OK--with the way I've been talking about this game, it sounds like the Wolves came out on top. Of course, that didn't happen.
With the Wolves leading by one, Antoine Walker did his best Spencer Tollackson impression, missing a pair of key free throws with 45 seconds remaining in the game. Those turned out to be huge misses.
Because of those misses, I can't feel too sorry that the Wolves lost. You can argue about the fairness of the officiating, but c'mon...this is the NBA. And at this level, there is absolutely no excuse for missing two critical free throws. No excuse...you have to convert free throw attempts down the stretch, and if you can't, I won't feel too sorry that you ended up losing the game.
So as I mentioned, the Wolves still held a one-point advantage after Antoine's choke job at the charity stripe, but that quickly disappeared as Iverson nailed a cold-blooded fade away jumper to give Denver the lead.
Toine missed a shot on the next possession, and the ball was tipped out-of-bounds with the refs giving possession to Denver. Big Al took exception to that call, and rightfully so...I watched the replay several times on Tivo, and can say without a single doubt that a member of the Nuggets tipped the ball out of bounds.
It was a major judgment error on Al's part to argue with the officials to the point where he picked up a technical...when he was tee'd up, the outcome of the game was still very much in doubt. But part of me can't blame him for letting out that frustration.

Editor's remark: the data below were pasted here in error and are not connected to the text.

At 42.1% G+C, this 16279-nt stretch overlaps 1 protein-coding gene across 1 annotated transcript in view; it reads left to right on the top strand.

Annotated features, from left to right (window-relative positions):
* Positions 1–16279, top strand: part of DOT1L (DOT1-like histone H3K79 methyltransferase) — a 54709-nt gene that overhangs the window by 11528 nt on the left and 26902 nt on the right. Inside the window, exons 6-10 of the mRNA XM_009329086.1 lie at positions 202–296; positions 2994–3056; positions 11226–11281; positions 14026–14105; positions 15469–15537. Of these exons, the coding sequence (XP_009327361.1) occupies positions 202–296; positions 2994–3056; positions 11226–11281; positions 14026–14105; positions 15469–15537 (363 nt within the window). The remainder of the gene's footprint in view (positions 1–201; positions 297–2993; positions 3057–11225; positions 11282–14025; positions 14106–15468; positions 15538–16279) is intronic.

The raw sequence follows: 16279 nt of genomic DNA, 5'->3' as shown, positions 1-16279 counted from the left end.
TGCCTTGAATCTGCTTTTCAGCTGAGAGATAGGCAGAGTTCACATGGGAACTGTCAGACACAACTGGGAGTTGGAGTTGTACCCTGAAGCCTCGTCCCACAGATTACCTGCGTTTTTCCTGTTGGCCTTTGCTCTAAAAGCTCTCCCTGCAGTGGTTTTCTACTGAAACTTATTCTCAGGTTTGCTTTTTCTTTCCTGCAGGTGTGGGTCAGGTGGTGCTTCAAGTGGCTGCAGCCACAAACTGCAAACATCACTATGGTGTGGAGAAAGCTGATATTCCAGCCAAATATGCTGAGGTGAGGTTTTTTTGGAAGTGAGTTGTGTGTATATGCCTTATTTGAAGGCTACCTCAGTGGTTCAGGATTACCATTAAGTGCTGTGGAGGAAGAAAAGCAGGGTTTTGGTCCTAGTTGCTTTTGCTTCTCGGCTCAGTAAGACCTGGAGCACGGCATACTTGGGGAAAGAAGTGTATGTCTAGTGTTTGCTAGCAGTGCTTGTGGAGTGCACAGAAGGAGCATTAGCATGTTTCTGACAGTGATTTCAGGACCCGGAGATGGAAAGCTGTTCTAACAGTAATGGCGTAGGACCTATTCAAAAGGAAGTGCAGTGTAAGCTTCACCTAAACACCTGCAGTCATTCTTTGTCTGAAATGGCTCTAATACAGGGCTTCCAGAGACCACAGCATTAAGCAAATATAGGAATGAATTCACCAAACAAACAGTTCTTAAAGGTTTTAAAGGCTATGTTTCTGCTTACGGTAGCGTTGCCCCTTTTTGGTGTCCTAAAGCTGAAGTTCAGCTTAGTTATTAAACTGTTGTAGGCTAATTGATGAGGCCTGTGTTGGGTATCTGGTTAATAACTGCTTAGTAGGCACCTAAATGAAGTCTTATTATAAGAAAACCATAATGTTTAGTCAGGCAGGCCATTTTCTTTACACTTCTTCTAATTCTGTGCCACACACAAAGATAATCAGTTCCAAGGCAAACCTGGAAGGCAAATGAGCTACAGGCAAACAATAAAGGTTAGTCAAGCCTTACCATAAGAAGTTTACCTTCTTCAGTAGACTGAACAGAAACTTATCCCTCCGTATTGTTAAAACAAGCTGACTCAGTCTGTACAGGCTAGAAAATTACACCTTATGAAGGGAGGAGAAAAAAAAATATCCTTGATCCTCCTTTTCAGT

For the most part, I don't buy into this "the Wolves get no respect from refs" conspiracy theory. There are two main reasons for the high amount of fouls the Wolves pick up: Poor effort, and playing defense with the hands rather than the feet. But on many, many occasions, Jefferson has been outright disrespected by officials...he's having a great year, but he's not getting the calls that a borderline All-Star caliber big man deserves to get. And that's gotta be incredibly frustrating.
On a side note, he looked eerily similar to Mr. Eko from "Lost" when he was staring down the refs.
One more thing: The Wolves were called for twice as many fouls as Denver was (28 to 14). While our squad was certainly more aggressive on defense than the Nuggets were, they weren't THAT much more aggressive... thinking back about the game, I see no way that such a huge foul discrepancy can possibly be justified.
But what can you say? For the majority of the game, the Wolves played winning basketball...however, you've gotta play a complete 48 minutes, and they simply didn't do that. The officials definitely tilted things in favor of the Nuggets (I doubt even a Denver fan could argue that point), but the Wolves still had their chances to finally snap their 15-game road losing streak, and failed to capitalize.
Antoine choking on a pair of free throws, and then missing an open shot with 10 seconds remaining. Giving Iverson a virtually uncontested three with a minute to go. The refs may have sucked, but the Wolves didn't do themselves any favors in the final minute, either.